The first argument a tuple where the first place is the symbol which says which function in the library to use and the second place is the library name or the path to the library. The second argument is the return type (here it’s Int32 because our function returns int 0 when complete). The next portion is a tuple which defined the types of the arguments we are passing. The first is Ptr{Void} which is used for things like function pointers. Next there are two Cdouble pointers for retRes and retErr. Then two integers, two more pointers, and a Csize_t. Lastly we put in all of the variables we want to pass in.

Recall that the result was stored into the pointers for the second and third variable passed in. These are the pointers x and y. So to get the values of res and err, I de-reference them:

res=x[1]
err=y[1]

Now res and err hold the values for the solution and the error.

I am not done yet since I didn’t talk about the function! To do this, we define the function in Julia. We have to use parametric types or Julia will yet at us, and we have to ensure that the returned value is a Cdouble (in our case). So we re-write the g function in Julia as:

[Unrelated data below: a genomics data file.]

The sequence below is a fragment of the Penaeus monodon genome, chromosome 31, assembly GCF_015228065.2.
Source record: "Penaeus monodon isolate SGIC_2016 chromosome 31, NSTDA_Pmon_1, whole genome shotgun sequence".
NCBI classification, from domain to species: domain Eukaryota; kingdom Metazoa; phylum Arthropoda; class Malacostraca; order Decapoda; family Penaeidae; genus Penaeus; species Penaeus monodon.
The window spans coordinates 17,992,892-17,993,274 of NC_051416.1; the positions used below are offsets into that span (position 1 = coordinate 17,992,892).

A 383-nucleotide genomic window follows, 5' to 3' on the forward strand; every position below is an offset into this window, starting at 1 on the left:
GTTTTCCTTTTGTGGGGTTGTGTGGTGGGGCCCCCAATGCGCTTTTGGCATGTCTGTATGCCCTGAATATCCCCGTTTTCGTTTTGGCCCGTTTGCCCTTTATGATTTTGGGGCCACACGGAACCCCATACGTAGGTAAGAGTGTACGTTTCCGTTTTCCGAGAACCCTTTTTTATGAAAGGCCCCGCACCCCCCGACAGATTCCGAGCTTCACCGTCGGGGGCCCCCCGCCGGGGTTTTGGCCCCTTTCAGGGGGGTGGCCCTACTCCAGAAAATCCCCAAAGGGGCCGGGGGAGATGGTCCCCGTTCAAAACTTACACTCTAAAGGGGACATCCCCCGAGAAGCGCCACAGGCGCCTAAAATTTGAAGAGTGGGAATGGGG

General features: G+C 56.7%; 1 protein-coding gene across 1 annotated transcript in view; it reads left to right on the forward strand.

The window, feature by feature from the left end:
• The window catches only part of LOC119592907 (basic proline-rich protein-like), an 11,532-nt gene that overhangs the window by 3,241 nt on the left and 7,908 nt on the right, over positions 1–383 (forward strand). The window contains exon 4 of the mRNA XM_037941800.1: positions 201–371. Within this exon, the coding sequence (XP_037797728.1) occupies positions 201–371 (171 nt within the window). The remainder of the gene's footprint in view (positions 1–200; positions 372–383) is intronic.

function integrand{T,T2,T3}(x::T,dim::T2,params::T3)
A = 1.0 / (pi * pi * pi)
end

Notice that instead of x[1], we have to use the Julia function unsafe_load(x,1) to de-reference a pointer. However, since this part is in Julia, other things are much safer, like how we can use pi directly without having to convert it to a float. Also notice that we can add print statements in this function, and they will print directly to Julia. You can use this to modify the display_results function to be a Julia function which prints. However, this itself is still not able to be passed into C. To do that, you have to translate it to a C function:

integrand_c = cfunction(integrand,Cdouble,(Ptr{Cdouble},Ptr{Cdouble},Ptr{Cdouble}))

Here we used the Julia cfunction function where the first argument is the function, the second argument is what the function returns, and the third argument is a tuple of C-types that the function will take on. If you look back at the ccall, this integrand_c is what we passed as the first argument to the actual C-function.

Check to see that this all works. It worked for me. For completeness I will put the full Julia code below. Happy programming!

x = Array{Float64}(1)
y = Array{Float64}(1)
fpi = convert(Float64,pi)
xl = [0.; 0.; 0.]
xu = [fpi; fpi; fpi]

function integrand{T,T2,T3}(x::T,dim::T2,params::T3)
A = 1.0 / (pi * pi * pi)
err=y[1]